WHY: By incorporating the 1, 2, 3, your readers can easily see how the big picture comes together and/or follow it themselves.
  5. Sell the story in 150 to 160 characters
    ORIGINAL ARTICLE: Dressing up in costumes and trick or treating are popular Halloween activities, but few probably associate these lighthearted fall traditions with their origins.
    REVISED META FOR SEARCH: Few probably associate the lighthearted traditions of Halloween with their origins in Samhain, an ancient Celtic pagan festival.
    WHAT CHANGED: In the original, the lede became the de-facto meta description. In the revision, a meta description tailored for search was written.
    WHY: The intent of a searcher often is different than the intent of the on-page visitor. While the lede should be written to grab the attention of a reader, a meta description should be written to capture the attention of a searcher.

More tips

Exercise 1: Limit “I” and “we”
ORIGINAL: In this article, I’m not going to reinvent the wheel, but I will detail how to build a content marketing program that I know will produce great results.

REVISED: Without reinventing the wheel, I will detail how to build a content marketing program that will produce great results.

What changed? The revised sentence includes only one first-person reference rather than the original three. Yet, the revision still reflects the author’s opinion.

Why? Studies show that people are more likely to perceive people who use multiple first-person references as less confident and less assured, or worse, suffering and self-conscious.

Exercise 3: Resist qualifiers and intensifiers
ORIGINAL: Subject matter experts generally are rather excellent resources for content. Talk to them before writing as they can be particularly helpful in identifying very relevant topics.

REVISED: Subject matter experts are excellent resources for content. Talk to them before writing as they can be helpful in identifying relevant topics.

What changed? The qualifiers (generally, rather) and intensifiers (particularly, very) were deleted.

Why? “A qualifier weakens or lessens the impact of a word or phrase … while an intensifier strengthens or emphasizes the importance of a word or phrase,” according to K.L. Wightman’s grammar guide.

https://contentmarketinginstitute.com/2019/02/how-writing-powerful/

Exercise 1: Show, don’t tell
ORIGINAL: The day began with nice weather.

REVISED: Temperatures hovered in the 70s as the sun rose. Fluffy clouds dotted the ocean-blue sky.

What changed: The revised text describes what nice weather feels and looks like. It also defines what “nice weather” means from the writer’s perspective.

Why: Readers benefit when they can visualize what the text conveys. Don’t settle for telling readers something when you can show them with words. Use descriptive words and avoid vague words. Set the scene, describe your source, show how the product works in real life – the options to show are almost endless.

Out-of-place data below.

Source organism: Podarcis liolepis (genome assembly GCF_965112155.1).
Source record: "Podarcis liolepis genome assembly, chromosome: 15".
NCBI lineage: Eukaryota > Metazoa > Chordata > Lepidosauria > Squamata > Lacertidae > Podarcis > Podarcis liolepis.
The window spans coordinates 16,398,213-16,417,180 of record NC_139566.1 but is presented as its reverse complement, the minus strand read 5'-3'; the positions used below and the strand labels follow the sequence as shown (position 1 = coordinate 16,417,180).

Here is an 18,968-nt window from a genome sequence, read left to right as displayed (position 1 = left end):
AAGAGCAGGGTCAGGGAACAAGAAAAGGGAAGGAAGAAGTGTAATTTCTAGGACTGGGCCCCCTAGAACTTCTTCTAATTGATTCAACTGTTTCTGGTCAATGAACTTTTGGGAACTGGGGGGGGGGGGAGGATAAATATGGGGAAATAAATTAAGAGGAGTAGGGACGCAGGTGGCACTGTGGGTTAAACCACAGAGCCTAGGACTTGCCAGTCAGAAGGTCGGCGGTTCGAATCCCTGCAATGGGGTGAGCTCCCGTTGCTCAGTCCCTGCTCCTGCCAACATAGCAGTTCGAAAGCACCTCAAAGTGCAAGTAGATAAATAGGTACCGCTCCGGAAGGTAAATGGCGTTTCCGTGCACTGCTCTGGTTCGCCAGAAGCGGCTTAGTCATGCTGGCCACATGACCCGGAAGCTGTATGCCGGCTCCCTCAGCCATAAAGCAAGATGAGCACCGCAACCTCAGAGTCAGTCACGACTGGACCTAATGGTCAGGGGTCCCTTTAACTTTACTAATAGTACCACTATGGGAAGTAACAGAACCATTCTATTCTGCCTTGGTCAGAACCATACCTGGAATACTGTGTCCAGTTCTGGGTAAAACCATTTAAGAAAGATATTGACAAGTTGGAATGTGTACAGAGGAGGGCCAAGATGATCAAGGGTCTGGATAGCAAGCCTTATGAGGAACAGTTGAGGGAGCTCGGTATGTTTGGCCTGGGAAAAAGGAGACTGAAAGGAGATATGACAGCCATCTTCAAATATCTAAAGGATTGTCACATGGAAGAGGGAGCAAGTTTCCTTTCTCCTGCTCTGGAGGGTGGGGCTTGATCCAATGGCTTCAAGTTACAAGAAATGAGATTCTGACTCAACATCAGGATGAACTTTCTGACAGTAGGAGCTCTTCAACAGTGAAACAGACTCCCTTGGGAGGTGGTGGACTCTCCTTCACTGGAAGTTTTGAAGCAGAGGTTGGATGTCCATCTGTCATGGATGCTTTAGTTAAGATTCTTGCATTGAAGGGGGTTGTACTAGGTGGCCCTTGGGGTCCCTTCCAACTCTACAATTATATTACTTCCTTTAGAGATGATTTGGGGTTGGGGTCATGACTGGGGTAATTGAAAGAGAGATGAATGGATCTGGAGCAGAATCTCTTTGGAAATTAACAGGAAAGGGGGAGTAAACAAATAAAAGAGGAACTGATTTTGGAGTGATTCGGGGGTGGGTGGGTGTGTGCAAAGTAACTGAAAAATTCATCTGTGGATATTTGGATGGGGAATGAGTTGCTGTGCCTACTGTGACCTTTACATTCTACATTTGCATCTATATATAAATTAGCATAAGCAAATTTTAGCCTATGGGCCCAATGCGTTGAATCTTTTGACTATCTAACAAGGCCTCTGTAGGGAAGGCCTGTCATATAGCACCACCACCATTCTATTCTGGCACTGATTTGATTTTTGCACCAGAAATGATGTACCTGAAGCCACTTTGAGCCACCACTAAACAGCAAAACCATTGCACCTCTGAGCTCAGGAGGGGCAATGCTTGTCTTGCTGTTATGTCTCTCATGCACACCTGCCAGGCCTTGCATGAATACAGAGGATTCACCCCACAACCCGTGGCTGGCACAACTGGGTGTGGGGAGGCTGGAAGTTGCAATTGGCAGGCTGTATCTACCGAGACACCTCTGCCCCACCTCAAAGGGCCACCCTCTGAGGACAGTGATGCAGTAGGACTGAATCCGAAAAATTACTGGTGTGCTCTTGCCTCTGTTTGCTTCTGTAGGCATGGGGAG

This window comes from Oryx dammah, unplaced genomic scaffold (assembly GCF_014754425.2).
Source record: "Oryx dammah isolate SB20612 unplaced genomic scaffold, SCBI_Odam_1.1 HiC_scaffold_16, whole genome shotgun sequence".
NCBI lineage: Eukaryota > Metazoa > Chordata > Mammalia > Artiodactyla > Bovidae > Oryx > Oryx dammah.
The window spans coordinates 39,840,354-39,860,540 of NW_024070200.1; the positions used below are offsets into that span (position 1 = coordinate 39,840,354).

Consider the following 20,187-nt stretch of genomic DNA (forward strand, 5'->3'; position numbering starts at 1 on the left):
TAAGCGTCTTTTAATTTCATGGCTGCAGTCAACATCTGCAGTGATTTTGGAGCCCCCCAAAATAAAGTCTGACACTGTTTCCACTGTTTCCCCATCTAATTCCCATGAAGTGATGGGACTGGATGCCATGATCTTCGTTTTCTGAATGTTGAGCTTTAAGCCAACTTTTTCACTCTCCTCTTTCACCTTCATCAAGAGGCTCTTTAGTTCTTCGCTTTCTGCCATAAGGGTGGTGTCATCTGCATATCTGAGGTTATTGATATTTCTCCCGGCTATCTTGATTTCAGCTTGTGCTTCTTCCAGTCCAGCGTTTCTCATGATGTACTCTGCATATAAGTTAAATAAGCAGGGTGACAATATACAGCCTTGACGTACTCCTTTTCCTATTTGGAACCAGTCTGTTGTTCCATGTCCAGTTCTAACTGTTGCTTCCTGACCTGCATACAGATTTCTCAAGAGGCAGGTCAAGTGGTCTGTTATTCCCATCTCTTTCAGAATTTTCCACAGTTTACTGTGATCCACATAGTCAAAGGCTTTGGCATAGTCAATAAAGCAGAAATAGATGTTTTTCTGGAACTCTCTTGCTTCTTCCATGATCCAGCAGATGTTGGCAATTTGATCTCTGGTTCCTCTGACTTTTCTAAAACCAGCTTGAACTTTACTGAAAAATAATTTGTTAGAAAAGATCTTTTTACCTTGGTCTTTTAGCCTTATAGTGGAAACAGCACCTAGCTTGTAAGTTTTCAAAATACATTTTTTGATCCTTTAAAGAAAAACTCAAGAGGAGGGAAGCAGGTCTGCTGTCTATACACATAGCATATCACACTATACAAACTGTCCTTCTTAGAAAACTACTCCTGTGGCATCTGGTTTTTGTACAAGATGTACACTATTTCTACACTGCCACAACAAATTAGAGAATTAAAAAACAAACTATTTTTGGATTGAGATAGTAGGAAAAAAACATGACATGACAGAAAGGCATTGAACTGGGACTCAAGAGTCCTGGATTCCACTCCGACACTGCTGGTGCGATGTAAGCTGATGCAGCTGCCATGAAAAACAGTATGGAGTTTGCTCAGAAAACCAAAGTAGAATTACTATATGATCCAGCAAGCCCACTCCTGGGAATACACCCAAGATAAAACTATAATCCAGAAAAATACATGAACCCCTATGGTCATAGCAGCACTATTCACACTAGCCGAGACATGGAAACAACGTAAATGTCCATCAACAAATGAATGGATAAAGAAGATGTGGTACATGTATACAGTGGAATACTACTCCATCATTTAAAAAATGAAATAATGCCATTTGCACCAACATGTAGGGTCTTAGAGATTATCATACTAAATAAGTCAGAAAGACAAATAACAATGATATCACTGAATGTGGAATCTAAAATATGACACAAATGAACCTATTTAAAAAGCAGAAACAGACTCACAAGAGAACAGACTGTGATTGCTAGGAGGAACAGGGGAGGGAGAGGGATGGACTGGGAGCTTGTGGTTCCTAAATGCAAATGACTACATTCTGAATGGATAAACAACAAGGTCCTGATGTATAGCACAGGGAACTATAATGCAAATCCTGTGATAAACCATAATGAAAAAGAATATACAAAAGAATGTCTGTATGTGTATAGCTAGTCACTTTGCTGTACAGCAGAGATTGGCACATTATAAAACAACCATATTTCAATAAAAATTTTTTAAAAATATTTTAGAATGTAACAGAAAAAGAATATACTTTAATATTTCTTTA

Exercise 5: Use repetition purposely (and avoid it otherwise)
ORIGINAL: The CMO attended a board meeting with the CEO. At the meeting, they discussed the marketing strategy for the coming year.

REVISED: The CMO attended a board meeting with the CEO to discuss the marketing strategy for the coming year.

What changed: The revision contains a single use of “meeting,” but conveys the same meaning as the first.

Why: Efficient writing is easier for the audience to consume. Revise your content to eliminate unnecessary repetition and don’t think keyword stuffing will make your content more attractive to search engines.

https://contentmarketinginstitute.com/2019/05/exercises-writing-powerful/

History of PurpleCow

The origine of Purple Cow, with the homage to a Parisian baker.

“Ideas, bread, and books are all the same–they’re better when they’re shared. The posture of generosity and connection replaces a mindset of scarcity, and Lionel modeled this philosophy every day.”

Adidas brand building

Great read! why adidas shifts its digital comms strategy… “4 yrs ago its #attribution modeling was based on last-click and it didn’t do any #brandtracking. It also focused on #efficiency over #effectiveness, leading it to look at specific KPIs and how to reduce their cost rather than what was in the best interests of its brands.”

“Adidas introduced a new campaign framework with emotional, brand-driving activity at the centre. This was an attempt to connect with consumers around major campaigns three or four times a year, while at the same time Adidas ran advertising with a rational message.”

YT ad tips and tricks

The tips and tricks for best YouTube ads and creatives, by Google.

Help Content for video

How Samsung set up ‘Android and you’ to produce and distribute help content on the Android operating system. Using Google Search Query data to discover the needs of the audience to set up the topic lists.

Platform distribution via YT >> display, social, etc. 138 videos and counting.

Credits to Wayne Parker Kent

More on Help content